On August 9, 2019, CCI imposed a penalty on Jaiprakash Associates Limited ('Jaypee') for imposing unfair/ discriminatory conditions in a Provisional Allotment Letter ('PAL') in relation to independent villas developed by Jaypee in its housing project located at Greater Noida. 1
The allegations pertained to unfair and one sided terms invoked by Jaypee in the PAL which led to: (i) imposition of arbitrary rates by Jaypee while computing the costs of additional construction; (ii) failure by Jaypee to include details of the provision of complimentary golf membership, total area of the plot and additional basement area; and (iii) delay in handing over the possession of the plot.
On Jaypee's challenge over jurisdiction, CCI rejected Jaypee's argument that the matter should have been dealt under the Real Estate (Regulation and Development) Act, 2016 and the claims/remedy should be made under the Indian Contract Act, 1872, on the grounds that Jaypee's operations fell within the ambit of 'services' as per Section 2(u) of the Act.
CCI also disagreed with Jaypee's submissions on what constituted the relevant market and held that integrated townships with independent residential units provide a distinct facility to the consumers and are therefore not substitutable with apartments/ residential units/multi-storey apartments in group housing societies. Accordingly, CCI defined the relevant market as 'market for the provision of services for development and sale of independent residential units such as villas, estate homes, town homes and row-houses in integrated townships in Noida and Greater Noida regions'. On the issue of dominance, CCI noted that Jaypee had the largest market share in terms of number of units sold in the relevant market during the relevant period of FY 2009-10 to 2011-12. CCI further noted that Jaypee had sold many independent industrial units in comparison to its closest competitors and had a larger pool of financial assets and land resources. Based on the above, CCI found Jaypee to be dominant in the relevant market.
In its analysis of Jaypee's conduct, CCI analyzed the effects of each clause alleged in the complaint and held the following:
i. Clause Restraining Buyers from Preventing Jaypee to Construct Additional Structures/Buildings: CCI observed that the allottee had booked a villa keeping in mind the location, open space surrounding the villa, availability of sun light and air, greenery, etc. This clause gives Jaypee unilateral powers to construct or continue to construct other buildings, adjoining areas and alter the plans, thus taking away the rights of allottees at all the stages i.e., before or after taking possession. Therefore, this clause was held to be unfair and one-sided, in violation of the provision of Section 4(2)(a)(i) of the Act.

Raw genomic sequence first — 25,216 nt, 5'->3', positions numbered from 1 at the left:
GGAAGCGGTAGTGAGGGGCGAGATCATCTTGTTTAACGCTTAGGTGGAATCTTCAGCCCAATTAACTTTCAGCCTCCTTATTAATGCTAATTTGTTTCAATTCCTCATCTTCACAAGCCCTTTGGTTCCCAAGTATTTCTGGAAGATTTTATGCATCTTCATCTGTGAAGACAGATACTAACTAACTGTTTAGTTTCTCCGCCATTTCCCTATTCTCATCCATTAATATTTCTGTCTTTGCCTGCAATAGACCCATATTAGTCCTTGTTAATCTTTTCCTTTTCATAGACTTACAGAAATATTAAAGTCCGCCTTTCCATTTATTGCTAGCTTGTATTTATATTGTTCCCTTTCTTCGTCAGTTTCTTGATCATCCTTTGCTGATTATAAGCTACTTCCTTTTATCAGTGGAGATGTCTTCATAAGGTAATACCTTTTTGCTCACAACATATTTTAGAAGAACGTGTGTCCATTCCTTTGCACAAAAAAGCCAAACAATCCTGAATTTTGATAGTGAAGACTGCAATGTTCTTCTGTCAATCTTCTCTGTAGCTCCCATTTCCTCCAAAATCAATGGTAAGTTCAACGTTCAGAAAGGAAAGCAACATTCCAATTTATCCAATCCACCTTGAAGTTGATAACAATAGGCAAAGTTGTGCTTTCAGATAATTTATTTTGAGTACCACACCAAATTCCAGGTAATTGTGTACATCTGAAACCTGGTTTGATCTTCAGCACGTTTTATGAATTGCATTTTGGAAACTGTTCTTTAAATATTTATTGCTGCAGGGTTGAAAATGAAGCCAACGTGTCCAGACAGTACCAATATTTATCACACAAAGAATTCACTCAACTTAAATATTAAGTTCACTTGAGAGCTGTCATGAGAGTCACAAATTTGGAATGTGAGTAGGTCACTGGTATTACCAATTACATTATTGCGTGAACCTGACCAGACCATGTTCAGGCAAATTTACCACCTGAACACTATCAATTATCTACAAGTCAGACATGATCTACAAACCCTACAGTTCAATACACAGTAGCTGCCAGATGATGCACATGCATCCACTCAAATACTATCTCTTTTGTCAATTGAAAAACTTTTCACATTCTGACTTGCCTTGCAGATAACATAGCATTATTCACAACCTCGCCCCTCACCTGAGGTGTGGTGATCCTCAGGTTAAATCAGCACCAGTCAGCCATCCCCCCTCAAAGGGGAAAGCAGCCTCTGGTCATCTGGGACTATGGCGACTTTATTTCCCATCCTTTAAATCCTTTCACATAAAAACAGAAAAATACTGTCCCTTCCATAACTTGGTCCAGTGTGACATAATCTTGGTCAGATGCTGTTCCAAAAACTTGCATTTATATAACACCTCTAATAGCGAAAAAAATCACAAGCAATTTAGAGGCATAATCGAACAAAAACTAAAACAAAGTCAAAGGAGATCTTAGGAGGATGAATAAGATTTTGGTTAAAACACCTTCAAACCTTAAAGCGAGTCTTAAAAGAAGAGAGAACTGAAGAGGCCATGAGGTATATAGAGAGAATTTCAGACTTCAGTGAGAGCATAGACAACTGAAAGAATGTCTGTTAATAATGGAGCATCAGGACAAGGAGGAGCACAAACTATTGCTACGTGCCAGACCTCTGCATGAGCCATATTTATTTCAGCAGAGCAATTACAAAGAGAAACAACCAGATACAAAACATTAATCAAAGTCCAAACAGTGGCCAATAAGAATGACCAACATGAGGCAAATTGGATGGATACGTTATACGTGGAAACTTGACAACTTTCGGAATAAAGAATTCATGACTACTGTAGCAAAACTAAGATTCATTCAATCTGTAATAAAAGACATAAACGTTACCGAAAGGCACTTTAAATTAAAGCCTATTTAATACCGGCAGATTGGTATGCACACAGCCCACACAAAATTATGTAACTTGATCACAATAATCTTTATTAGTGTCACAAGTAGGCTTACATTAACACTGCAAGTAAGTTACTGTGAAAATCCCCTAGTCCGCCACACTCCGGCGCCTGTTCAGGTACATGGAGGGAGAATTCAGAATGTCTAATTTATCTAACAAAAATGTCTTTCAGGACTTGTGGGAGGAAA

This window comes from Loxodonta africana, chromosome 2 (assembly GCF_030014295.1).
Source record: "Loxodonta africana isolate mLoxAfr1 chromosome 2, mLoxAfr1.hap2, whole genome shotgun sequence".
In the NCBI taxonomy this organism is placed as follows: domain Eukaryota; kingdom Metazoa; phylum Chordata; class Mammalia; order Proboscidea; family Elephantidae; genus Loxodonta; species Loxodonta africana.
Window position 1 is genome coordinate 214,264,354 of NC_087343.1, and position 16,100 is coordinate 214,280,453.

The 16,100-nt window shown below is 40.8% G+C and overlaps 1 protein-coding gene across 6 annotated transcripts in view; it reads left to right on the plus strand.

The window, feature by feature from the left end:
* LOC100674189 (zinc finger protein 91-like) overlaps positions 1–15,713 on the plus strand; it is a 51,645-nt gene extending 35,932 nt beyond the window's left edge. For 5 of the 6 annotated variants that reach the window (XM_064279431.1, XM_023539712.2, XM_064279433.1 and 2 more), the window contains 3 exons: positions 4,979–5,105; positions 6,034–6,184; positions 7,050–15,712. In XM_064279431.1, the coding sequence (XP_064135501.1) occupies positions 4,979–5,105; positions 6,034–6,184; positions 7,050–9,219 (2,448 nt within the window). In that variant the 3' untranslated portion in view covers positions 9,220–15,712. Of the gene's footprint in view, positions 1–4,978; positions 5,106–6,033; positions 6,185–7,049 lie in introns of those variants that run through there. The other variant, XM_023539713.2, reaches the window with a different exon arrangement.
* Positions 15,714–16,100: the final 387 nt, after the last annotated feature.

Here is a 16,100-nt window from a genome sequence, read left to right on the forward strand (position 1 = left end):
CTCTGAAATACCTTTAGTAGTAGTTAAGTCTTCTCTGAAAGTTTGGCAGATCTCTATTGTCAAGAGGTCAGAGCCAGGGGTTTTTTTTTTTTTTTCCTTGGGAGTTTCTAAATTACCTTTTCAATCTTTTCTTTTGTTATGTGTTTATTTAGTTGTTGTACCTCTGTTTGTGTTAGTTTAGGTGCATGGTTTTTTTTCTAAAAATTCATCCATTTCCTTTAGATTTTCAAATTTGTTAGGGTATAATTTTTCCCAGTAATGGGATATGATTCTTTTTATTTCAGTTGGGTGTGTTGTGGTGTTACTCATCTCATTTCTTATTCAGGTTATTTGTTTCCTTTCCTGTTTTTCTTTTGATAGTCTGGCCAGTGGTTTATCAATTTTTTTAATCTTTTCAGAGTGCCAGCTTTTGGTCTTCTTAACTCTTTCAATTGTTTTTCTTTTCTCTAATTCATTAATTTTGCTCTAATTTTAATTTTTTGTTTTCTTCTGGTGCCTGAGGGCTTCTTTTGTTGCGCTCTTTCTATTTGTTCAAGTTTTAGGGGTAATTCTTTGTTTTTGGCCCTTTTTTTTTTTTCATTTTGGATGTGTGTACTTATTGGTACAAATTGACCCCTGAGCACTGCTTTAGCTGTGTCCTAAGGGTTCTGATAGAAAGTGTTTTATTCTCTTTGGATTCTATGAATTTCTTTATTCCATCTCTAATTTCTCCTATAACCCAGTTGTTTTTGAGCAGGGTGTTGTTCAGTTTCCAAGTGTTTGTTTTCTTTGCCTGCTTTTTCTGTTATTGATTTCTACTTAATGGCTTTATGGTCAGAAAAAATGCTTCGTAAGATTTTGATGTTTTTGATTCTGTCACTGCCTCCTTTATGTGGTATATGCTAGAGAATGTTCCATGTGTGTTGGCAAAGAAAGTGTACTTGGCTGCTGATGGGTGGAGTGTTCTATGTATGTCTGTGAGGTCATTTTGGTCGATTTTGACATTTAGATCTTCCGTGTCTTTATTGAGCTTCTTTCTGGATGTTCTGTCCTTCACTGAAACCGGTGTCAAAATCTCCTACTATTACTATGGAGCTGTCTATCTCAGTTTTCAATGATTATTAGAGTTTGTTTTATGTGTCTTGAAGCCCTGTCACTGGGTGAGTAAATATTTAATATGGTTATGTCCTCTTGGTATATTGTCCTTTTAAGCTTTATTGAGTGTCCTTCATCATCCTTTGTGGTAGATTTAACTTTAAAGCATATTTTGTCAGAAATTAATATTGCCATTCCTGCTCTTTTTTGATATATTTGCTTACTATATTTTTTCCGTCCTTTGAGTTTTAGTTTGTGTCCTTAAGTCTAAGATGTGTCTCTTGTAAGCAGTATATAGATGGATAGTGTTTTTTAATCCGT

ii. Clause on Charging of Interest for Delayed Payments: CCI found that the interest rate chargeable from the allottee in case of delay in making payments was much more than interest payable by Jaypee for delay on account of handing over of possession to the allottee. CCI held the clause is heavily in favour of Jaypee and is unfair given that Jaypee incurs a lighter penalty in case of its default but the allottees end up paying a huge penalty amount in case of a default by them.
iii. Other Clauses in relation to Jaypee's Right to Raise Finance from Banks, No Compensation against Delay in Possession, One Sided Arbitration Clause and other miscellaneous obligations: CCI held that these clauses are unfair, one sided in nature, and mandate that the buyers waive their essential rights.
Accordingly, CCI held that Jaypee has contravened provisions of Section 4(2)(a)(i) of the Act, and therefore, imposed penalty of 5% of the relevant turnover of Jaypee i.e., INR 13,82,00,000 (approx. USD 2,000,000).
1. Case No. 99 of 2014.
Published In:Inter Alia Special Edition- Competition Law - September 2019 [ English
Date: September 21, 2019
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